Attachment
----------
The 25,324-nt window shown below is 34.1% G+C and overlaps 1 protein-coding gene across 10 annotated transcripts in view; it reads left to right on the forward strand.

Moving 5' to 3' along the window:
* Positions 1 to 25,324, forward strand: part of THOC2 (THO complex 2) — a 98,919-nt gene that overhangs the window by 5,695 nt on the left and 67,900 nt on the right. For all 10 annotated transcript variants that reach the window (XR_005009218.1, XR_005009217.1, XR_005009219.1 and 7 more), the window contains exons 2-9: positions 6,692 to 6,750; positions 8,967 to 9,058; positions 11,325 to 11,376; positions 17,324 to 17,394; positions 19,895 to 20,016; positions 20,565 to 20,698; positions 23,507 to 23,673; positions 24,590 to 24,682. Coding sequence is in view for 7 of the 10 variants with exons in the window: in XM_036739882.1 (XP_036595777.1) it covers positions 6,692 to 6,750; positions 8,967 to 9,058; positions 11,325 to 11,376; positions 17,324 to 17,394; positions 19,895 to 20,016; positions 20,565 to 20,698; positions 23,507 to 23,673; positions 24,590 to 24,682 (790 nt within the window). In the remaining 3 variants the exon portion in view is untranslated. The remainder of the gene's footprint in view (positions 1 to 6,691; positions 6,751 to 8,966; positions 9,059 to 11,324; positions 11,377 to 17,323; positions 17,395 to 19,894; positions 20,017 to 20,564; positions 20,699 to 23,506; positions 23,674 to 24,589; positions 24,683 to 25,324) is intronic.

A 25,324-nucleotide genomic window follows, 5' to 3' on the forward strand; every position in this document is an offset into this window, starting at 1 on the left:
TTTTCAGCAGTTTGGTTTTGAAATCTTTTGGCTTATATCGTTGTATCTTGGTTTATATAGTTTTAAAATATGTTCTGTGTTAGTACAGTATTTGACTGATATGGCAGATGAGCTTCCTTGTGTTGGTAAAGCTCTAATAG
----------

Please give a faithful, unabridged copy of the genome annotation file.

The 25,324-nt window shown below is 34.1% G+C and overlaps 1 protein-coding gene across 10 annotated transcripts in view; it reads left to right on the forward strand.

Moving 5' to 3' along the window:
* Positions 1 to 25,324, forward strand: part of THOC2 (THO complex 2) — a 98,919-nt gene that overhangs the window by 5,695 nt on the left and 67,900 nt on the right. For all 10 annotated transcript variants that reach the window (XR_005009218.1, XR_005009217.1, XR_005009219.1 and 7 more), the window contains exons 2-9: positions 6,692 to 6,750; positions 8,967 to 9,058; positions 11,325 to 11,376; positions 17,324 to 17,394; positions 19,895 to 20,016; positions 20,565 to 20,698; positions 23,507 to 23,673; positions 24,590 to 24,682. Coding sequence is in view for 7 of the 10 variants with exons in the window: in XM_036739882.1 (XP_036595777.1) it covers positions 6,692 to 6,750; positions 8,967 to 9,058; positions 11,325 to 11,376; positions 17,324 to 17,394; positions 19,895 to 20,016; positions 20,565 to 20,698; positions 23,507 to 23,673; positions 24,590 to 24,682 (790 nt within the window). In the remaining 3 variants the exon portion in view is untranslated. The remainder of the gene's footprint in view (positions 1 to 6,691; positions 6,751 to 8,966; positions 9,059 to 11,324; positions 11,377 to 17,323; positions 17,395 to 19,894; positions 20,017 to 20,564; positions 20,699 to 23,506; positions 23,674 to 24,589; positions 24,683 to 25,324) is intronic.

A 25,324-nucleotide genomic window follows, 5' to 3' on the forward strand; every position in this document is an offset into this window, starting at 1 on the left:
TTTTCAGCAGTTTGGTTTTGAAATCTTTTGGCTTATATCGTTGTATCTTGGTTTATATAGTTTTAAAATATGTTCTGTGTTAGTACAGTATTTGACTGATATGGCAGATGAGCTTCCTTGTGTTGGTAAAGCTCTAATAG